Linked Courses for General Education and Integrative Learning: A Guide for Faculty and Administrators
Date Reviewed: March 5, 2015
Linked Courses for General Education and Integrative Learning explores the use of linked courses to create learning communities for students. While the editors acknowledge a wide range of meanings for these terms and allow contributors to use their own definitions, they focus on “two courses linked across the curriculum” as the most common form of learning communities (ix). They suggest that such linked courses are important in engaging students with the “complexity and interdependence” of fields of knowledge. The book examines the use of linked courses at different institutions, strategies in implementing and assessing these courses, and the results and learning outcomes from these examples.
Instructors in religious studies and theology will likely find two of the chapters particularly useful although the examples of linked courses in other fields also offer suggestions for structures and strategies for linked courses. Chapter 2, “Linked Content Courses: A World Civilizations – World Religions Case Study,” by Jeffrey LaMonica, describes a pair of “bundled” courses at Delaware County Community College. The instructors linked the course competencies for the two courses and included several team-taught sessions throughout the term along with assignments that required an interdisciplinary focus. The instructors concluded that the linked structure increased student interest and enthusiasm which can be an important factor in retention. LaMonica also highlights how both courses contributed to common college competencies by reinforcing student learning and highlighting connections between fields.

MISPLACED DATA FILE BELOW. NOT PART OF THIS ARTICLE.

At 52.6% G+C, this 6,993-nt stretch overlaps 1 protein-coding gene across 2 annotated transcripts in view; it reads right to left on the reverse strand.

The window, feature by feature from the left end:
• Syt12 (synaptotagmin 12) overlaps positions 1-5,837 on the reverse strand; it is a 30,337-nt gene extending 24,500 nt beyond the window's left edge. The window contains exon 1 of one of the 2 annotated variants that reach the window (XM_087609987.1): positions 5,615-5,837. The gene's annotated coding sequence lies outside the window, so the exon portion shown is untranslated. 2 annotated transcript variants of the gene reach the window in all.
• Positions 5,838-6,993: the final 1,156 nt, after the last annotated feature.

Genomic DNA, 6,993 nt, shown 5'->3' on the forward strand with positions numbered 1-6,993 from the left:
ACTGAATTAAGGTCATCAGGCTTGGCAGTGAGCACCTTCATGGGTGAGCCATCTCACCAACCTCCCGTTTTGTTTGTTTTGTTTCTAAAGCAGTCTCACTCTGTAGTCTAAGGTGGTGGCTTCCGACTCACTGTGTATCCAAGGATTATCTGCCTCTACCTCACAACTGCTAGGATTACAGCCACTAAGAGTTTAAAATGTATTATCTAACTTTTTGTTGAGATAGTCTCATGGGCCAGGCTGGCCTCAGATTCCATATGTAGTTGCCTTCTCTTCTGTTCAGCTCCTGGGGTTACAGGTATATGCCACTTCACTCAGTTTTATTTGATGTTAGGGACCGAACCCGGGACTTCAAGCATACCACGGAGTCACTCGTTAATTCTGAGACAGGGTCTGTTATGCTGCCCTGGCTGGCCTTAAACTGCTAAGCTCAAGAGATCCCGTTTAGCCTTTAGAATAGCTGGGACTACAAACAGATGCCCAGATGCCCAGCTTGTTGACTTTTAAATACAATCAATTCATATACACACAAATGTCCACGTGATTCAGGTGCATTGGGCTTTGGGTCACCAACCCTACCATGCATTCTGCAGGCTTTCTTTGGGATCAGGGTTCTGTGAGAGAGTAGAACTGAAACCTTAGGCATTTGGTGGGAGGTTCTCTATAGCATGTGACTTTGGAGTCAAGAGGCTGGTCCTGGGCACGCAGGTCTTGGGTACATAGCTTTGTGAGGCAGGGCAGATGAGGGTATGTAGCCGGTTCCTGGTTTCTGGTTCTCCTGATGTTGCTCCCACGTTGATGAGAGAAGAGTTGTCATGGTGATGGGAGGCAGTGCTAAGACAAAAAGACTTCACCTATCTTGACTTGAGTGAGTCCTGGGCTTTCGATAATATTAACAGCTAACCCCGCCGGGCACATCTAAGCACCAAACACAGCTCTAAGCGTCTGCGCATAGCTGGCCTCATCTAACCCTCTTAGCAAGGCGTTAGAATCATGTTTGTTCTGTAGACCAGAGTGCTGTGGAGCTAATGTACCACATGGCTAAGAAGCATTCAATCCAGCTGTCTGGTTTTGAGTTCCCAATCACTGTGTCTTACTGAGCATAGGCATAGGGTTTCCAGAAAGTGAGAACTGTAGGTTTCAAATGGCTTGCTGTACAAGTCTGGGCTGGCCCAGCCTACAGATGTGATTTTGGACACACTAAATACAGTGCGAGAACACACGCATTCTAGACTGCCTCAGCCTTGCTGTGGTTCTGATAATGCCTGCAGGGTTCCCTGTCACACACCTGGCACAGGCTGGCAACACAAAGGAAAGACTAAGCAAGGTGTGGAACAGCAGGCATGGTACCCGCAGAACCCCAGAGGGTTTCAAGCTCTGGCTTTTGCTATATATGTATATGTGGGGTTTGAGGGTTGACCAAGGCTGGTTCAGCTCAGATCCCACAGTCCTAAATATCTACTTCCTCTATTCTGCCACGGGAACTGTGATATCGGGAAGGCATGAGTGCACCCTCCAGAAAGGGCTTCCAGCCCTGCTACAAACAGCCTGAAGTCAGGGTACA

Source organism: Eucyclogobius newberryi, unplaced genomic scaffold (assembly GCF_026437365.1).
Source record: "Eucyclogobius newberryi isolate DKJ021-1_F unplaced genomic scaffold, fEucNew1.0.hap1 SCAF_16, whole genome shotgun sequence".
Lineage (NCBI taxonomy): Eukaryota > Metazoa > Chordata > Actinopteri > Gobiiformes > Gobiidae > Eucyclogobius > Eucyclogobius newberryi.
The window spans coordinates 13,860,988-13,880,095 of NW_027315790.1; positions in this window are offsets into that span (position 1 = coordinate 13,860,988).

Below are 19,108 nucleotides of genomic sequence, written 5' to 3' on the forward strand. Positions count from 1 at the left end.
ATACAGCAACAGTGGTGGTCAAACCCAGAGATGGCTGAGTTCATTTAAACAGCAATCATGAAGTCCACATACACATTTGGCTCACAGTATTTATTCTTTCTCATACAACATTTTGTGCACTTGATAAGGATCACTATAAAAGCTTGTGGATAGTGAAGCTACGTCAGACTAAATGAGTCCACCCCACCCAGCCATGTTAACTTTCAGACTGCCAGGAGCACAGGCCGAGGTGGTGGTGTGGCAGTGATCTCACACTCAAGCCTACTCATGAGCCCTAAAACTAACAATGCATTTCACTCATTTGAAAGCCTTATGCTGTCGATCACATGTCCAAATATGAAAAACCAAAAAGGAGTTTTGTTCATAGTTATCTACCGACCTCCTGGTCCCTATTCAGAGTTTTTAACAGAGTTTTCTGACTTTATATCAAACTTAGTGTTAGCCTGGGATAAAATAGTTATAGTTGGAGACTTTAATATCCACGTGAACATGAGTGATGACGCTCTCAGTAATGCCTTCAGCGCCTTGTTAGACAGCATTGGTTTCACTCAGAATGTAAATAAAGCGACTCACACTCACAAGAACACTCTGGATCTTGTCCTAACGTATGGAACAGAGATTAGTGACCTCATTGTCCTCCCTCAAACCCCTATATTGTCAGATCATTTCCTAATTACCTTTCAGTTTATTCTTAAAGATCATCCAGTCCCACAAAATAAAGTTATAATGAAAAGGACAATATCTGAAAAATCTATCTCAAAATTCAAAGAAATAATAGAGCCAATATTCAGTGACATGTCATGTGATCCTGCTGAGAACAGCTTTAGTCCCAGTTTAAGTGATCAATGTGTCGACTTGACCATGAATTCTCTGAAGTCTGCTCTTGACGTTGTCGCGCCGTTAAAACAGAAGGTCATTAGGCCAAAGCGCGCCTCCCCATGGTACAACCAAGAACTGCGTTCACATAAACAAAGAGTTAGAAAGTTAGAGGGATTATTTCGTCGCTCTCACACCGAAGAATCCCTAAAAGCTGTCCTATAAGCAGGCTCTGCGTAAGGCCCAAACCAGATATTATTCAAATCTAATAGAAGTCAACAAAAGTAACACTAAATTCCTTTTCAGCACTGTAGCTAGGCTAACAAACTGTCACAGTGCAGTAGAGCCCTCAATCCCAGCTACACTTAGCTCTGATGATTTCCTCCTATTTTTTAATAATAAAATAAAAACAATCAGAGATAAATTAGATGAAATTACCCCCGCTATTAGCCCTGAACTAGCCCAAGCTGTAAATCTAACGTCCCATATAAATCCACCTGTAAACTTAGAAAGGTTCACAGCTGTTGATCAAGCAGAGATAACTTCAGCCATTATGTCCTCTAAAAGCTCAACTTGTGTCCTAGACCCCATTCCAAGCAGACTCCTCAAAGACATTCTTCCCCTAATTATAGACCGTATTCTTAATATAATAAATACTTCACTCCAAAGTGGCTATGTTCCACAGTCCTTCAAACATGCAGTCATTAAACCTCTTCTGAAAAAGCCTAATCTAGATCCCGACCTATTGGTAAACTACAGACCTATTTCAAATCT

Chapter 6, “Implementing a Linked Course Requirement in the Core Curriculum” by Margo Soven, describes the “Doubles” program at La Salle University which linked courses for first year students. These linked courses were offered across the curriculum and created a significant administrative challenge, especially when all first-year students were required to participate. Soven discusses many aspects of implementing these courses including staffing, scheduling, training, assessment, and administrative involvement. While there were positive outcomes for both students and faculty, the program was ultimately suspended due to its cost. The college has however attempted to apply the concept to first-year orientation and other programs. While this chapter does not focus specifically on religious studies and theology, its connection to the core curriculum may offer useful ideas for religious studies and theology instructors given the role these departments play in the core at many institutions.
The remaining chapters examine additional aspects of implementing linked courses. Some describe examples of pairing content courses with courses that focus on specific skills such as writing. Others focus on connections to first year experiences or residential learning communities. The final section addresses assessment strategies for linked courses and summarizes the outcomes at several institutions.
In one sense this book is most relevant for faculty at institutions which offer linked courses or are contemplating such programs. However, other readers may find these examples useful as illustrations of ways to make individual courses more interdisciplinary as well or develop team-taught courses or collaborations with other departments. Several of the chapters offer extensive references to further studies and general research in the field which will also be useful to many readers.